To achieve optimal results, QA should start even before DFM and continue throughout that process. The earlier QA begins, the greater its impact. This early start allows for ongoing articulation and collaboration between QA and DFM, leading to superior decisions on matters such as design elements and materials. Since there is no way to separate product from process, we cannot perfect one independently of the other. Thus, a synergistic approach between QA and DFM elevates quality, enhances efficiency, and reduces cost. At Genimex, we believe our integration of QA into our product development process is one of the key ways we add value for our clients.
So, ultimately what is Quality Assurance? QA consists of all preparatory steps that ensure the facilities and processes are ready/able to mass produce the product according to specifications meeting the standards of the client, the market, and all pertinent regulators. Quality assurance involves:
- Designing and implementing processes with a holistic approach that considers market factors, regulatory requirements, experiences of similar products, cost constraints, manufacturability, and real-world use by actual consumers.
- Strong communication that elicits pertinent information from a wide range of stakeholders, including the client, suppliers, manufacturing partners, marketing professionals, and consumers.
- Verification and improvements through multiple rounds of testing for prototypes, first article parts, pre-production, and production.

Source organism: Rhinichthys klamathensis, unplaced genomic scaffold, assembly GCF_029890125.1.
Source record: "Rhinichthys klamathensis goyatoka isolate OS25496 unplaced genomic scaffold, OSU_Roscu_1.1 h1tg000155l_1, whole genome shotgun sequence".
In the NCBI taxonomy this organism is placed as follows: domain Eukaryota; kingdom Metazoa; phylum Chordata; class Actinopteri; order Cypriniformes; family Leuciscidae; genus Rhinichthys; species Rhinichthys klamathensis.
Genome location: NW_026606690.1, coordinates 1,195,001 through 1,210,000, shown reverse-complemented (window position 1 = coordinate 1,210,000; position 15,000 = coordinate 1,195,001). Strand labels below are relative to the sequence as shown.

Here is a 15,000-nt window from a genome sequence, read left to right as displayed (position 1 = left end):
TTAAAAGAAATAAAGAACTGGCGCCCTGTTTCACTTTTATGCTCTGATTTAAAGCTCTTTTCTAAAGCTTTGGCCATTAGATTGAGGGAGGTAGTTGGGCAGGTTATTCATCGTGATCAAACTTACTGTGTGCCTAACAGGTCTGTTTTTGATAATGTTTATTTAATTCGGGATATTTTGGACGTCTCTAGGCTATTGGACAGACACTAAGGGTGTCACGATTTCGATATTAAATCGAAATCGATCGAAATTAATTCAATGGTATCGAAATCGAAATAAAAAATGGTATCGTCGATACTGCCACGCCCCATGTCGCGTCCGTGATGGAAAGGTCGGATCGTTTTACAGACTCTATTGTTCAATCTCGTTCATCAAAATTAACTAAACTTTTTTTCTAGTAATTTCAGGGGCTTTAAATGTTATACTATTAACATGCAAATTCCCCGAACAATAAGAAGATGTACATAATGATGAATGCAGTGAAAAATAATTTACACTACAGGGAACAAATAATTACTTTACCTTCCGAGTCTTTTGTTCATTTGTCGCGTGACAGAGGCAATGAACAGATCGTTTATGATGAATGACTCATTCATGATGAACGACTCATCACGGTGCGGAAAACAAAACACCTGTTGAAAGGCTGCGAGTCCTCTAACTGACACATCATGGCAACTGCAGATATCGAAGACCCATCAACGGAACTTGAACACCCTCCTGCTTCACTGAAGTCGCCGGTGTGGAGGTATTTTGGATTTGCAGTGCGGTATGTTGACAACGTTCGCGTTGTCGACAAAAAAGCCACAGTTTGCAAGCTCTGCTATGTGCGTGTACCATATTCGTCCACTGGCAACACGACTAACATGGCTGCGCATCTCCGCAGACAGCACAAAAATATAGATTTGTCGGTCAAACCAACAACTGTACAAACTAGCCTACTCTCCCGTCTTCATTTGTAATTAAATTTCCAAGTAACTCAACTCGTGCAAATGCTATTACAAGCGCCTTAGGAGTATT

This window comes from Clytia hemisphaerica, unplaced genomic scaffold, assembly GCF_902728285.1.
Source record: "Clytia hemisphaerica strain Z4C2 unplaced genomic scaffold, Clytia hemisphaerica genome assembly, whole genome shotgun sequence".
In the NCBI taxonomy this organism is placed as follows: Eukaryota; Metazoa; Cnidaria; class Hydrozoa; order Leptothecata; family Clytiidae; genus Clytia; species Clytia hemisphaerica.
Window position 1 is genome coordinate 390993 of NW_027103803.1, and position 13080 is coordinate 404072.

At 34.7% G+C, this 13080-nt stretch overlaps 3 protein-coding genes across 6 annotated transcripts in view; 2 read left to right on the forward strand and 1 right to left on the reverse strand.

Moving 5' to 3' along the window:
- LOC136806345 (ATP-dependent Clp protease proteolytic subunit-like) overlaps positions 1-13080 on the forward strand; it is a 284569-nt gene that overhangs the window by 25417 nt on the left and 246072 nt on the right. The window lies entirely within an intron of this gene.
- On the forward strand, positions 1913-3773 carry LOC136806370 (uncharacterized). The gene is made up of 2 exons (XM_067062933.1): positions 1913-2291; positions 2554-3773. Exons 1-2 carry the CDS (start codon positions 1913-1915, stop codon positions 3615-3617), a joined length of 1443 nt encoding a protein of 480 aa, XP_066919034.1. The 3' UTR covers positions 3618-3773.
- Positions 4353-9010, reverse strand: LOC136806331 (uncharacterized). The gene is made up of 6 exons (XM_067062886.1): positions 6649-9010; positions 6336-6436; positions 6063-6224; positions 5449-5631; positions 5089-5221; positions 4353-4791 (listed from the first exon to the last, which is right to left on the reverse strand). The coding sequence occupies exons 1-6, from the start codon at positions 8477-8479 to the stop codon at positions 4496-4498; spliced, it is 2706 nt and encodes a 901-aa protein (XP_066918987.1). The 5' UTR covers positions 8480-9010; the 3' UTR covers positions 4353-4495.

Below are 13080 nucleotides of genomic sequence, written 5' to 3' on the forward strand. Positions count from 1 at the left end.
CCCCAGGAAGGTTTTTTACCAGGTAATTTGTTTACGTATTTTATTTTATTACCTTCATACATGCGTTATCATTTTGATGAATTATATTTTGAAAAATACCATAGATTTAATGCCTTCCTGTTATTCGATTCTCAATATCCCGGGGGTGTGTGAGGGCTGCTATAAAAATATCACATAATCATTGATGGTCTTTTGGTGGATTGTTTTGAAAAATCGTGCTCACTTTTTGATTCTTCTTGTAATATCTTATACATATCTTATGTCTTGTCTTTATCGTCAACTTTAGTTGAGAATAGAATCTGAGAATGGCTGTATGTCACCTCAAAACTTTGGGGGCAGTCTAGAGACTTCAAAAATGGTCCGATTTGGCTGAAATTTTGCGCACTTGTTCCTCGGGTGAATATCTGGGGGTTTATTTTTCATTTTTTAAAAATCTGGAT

There’s an adage that says, “Amateurs practice until they get it right; professionals practice until they can’t get it wrong.” QA is the stage of comprehensive, even exhaustive, preparation that seeks to eliminate any chance of a mistake making its way into the process.
How Qualification Planning Supports Quality Assurance
Qualification is the process by which a supplier proves they have appropriate equipment, sufficiently skilled laborers, and other assets needed to meet or exceed the project’s specified requirements. You want to do business with suppliers who take pride in the products they produce and go the extra mile to ensure your satisfaction and repeat business. Genimex has spent decades vetting suppliers who are conscientious and reliable, and we have built a reliable network. We have also developed a sophisticated factory audit to aid in the selection of the best facility for each client’s needs.
Importantly, we have onsite quality assurance personnel performing numerous duties that are critical for successful QA:
- Genimex dedicates professional QA engineers to each project. Our QA personnel collect CTQ (Critical to Quality) and CTC (Critical to Client) data points during the project development phase and use these to design processes to meet quality requirements.